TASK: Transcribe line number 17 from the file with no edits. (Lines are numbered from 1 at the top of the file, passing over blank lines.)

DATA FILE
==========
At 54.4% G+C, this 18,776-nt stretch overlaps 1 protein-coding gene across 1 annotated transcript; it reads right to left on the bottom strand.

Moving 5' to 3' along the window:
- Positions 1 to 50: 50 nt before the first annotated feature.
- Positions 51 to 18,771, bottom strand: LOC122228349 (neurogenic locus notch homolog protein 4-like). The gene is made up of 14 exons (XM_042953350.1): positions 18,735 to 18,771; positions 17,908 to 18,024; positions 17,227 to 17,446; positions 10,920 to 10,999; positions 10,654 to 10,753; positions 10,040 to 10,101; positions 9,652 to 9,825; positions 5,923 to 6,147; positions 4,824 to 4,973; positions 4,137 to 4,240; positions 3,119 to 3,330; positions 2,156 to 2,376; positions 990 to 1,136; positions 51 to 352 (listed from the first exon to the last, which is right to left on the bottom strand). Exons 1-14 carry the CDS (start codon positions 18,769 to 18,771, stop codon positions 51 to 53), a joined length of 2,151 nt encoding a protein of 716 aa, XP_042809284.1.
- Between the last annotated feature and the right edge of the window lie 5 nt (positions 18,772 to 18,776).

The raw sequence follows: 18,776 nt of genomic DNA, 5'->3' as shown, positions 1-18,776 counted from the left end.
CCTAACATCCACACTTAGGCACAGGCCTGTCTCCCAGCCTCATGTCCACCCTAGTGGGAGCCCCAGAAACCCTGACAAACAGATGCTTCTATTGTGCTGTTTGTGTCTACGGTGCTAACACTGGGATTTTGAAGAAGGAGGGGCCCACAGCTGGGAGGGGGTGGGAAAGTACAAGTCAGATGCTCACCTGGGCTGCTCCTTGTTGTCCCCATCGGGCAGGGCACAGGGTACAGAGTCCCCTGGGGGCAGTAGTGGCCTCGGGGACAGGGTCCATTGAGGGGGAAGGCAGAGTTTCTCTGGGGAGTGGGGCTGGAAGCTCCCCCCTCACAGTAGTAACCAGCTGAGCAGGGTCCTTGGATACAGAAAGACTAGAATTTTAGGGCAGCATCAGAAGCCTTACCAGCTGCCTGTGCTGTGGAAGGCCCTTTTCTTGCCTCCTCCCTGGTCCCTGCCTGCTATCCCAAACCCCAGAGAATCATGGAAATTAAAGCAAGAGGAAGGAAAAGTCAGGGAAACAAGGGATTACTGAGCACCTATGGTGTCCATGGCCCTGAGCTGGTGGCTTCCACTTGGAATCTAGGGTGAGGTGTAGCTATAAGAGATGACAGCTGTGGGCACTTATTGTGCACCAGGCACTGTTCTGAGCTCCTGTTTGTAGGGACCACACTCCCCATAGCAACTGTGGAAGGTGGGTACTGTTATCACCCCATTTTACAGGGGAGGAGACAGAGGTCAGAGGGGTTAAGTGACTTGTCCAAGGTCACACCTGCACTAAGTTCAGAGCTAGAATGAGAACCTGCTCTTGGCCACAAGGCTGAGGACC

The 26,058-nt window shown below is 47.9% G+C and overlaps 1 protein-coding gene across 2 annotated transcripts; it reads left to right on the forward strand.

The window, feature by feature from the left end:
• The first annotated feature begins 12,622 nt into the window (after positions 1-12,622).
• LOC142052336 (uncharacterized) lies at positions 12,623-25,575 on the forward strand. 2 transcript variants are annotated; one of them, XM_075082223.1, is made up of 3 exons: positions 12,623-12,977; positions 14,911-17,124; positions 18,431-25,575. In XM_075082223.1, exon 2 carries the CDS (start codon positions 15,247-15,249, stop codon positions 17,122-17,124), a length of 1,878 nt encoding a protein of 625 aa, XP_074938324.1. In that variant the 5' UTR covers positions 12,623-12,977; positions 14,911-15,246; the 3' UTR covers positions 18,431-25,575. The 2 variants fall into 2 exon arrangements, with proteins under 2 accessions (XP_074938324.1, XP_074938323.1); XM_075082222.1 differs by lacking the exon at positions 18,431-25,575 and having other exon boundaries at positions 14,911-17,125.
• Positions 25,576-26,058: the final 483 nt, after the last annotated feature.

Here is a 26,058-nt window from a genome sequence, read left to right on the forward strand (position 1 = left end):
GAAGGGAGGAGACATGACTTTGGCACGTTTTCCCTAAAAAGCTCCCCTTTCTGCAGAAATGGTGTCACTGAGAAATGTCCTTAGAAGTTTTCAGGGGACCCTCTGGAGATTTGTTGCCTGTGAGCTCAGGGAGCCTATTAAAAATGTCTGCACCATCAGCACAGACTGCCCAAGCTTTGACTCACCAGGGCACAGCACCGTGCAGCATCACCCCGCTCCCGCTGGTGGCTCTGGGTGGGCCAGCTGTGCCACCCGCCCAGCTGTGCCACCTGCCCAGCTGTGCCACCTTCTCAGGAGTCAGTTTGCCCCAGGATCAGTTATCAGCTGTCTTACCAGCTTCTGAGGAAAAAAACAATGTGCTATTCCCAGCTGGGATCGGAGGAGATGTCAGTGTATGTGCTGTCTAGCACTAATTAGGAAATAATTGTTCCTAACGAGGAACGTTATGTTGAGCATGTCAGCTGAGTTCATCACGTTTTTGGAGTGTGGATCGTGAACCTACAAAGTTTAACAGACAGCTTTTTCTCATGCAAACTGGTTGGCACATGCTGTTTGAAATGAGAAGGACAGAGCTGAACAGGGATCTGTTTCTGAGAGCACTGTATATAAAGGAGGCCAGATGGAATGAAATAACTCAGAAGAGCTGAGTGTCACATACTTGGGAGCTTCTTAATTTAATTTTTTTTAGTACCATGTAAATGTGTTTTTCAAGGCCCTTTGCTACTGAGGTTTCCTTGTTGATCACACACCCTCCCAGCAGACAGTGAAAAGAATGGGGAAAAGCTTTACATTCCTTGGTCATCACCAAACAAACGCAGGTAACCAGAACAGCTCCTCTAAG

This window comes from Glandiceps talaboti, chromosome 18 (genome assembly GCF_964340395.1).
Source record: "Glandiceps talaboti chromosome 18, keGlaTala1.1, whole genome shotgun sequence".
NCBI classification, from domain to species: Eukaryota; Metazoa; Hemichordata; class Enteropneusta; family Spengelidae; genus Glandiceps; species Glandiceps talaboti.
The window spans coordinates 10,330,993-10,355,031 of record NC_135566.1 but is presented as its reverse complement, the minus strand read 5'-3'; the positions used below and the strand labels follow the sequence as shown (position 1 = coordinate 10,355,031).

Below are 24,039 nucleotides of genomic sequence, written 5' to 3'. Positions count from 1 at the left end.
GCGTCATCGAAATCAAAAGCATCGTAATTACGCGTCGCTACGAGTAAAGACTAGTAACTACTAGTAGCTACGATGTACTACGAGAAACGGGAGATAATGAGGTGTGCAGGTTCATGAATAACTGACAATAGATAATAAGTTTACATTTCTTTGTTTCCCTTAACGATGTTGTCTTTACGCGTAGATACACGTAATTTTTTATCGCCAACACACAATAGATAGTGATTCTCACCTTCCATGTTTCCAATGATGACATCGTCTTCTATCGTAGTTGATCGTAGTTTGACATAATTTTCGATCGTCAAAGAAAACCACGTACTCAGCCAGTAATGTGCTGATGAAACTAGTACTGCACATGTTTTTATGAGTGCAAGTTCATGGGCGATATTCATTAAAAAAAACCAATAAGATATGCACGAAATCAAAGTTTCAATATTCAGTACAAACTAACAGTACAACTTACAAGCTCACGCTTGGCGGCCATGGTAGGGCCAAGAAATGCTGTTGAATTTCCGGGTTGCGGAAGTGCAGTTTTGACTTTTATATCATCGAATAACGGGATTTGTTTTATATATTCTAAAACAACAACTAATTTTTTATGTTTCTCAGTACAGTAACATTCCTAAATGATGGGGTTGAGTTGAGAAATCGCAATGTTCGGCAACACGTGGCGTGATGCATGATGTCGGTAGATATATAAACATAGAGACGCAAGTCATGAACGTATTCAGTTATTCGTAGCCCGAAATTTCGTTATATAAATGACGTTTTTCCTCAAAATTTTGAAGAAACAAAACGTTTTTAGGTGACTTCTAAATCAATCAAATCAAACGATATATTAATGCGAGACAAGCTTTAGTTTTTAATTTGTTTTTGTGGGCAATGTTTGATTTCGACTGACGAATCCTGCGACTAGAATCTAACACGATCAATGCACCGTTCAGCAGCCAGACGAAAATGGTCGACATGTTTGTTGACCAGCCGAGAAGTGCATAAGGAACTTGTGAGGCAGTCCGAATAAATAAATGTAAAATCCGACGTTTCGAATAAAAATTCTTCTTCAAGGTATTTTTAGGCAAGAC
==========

NCBI classification, from domain to species: Eukaryota; Metazoa; Hemichordata; class Enteropneusta; family Spengelidae; genus Glandiceps; species Glandiceps talaboti.